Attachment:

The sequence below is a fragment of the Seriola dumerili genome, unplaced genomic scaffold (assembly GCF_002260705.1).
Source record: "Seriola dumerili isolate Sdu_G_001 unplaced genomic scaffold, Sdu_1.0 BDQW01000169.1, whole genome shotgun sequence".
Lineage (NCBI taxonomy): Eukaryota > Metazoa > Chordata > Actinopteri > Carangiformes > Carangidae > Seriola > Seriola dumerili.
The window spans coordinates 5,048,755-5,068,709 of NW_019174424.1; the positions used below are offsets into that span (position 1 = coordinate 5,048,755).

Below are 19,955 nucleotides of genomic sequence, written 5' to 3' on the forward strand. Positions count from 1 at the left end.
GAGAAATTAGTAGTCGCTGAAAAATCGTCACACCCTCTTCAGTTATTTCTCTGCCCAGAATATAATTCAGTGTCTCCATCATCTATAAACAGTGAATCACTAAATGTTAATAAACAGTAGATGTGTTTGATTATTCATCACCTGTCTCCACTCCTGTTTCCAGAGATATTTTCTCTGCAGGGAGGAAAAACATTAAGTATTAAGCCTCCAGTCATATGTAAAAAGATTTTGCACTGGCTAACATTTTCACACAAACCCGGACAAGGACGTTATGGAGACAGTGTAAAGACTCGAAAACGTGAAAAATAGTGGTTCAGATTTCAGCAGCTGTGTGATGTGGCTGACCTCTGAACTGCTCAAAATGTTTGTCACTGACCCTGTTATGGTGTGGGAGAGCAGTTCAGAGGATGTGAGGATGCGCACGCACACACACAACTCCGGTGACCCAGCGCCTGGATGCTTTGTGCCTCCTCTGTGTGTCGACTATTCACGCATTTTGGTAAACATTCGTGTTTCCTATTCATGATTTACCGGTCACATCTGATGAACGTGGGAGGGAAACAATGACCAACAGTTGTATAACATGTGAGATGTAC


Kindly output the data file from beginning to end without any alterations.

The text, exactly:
The sequence below is a fragment of the Seriola dumerili genome, unplaced genomic scaffold (assembly GCF_002260705.1).
Source record: "Seriola dumerili isolate Sdu_G_001 unplaced genomic scaffold, Sdu_1.0 BDQW01000169.1, whole genome shotgun sequence".
Lineage (NCBI taxonomy): Eukaryota > Metazoa > Chordata > Actinopteri > Carangiformes > Carangidae > Seriola > Seriola dumerili.
The window spans coordinates 5,048,755-5,068,709 of NW_019174424.1; the positions used below are offsets into that span (position 1 = coordinate 5,048,755).

Below are 19,955 nucleotides of genomic sequence, written 5' to 3' on the forward strand. Positions count from 1 at the left end.
GAGAAATTAGTAGTCGCTGAAAAATCGTCACACCCTCTTCAGTTATTTCTCTGCCCAGAATATAATTCAGTGTCTCCATCATCTATAAACAGTGAATCACTAAATGTTAATAAACAGTAGATGTGTTTGATTATTCATCACCTGTCTCCACTCCTGTTTCCAGAGATATTTTCTCTGCAGGGAGGAAAAACATTAAGTATTAAGCCTCCAGTCATATGTAAAAAGATTTTGCACTGGCTAACATTTTCACACAAACCCGGACAAGGACGTTATGGAGACAGTGTAAAGACTCGAAAACGTGAAAAATAGTGGTTCAGATTTCAGCAGCTGTGTGATGTGGCTGACCTCTGAACTGCTCAAAATGTTTGTCACTGACCCTGTTATGGTGTGGGAGAGCAGTTCAGAGGATGTGAGGATGCGCACGCACACACACAACTCCGGTGACCCAGCGCCTGGATGCTTTGTGCCTCCTCTGTGTGTCGACTATTCACGCATTTTGGTAAACATTCGTGTTTCCTATTCATGATTTACCGGTCACATCTGATGAACGTGGGAGGGAAACAATGACCAACAGTTGTATAACATGTGAGATGTAC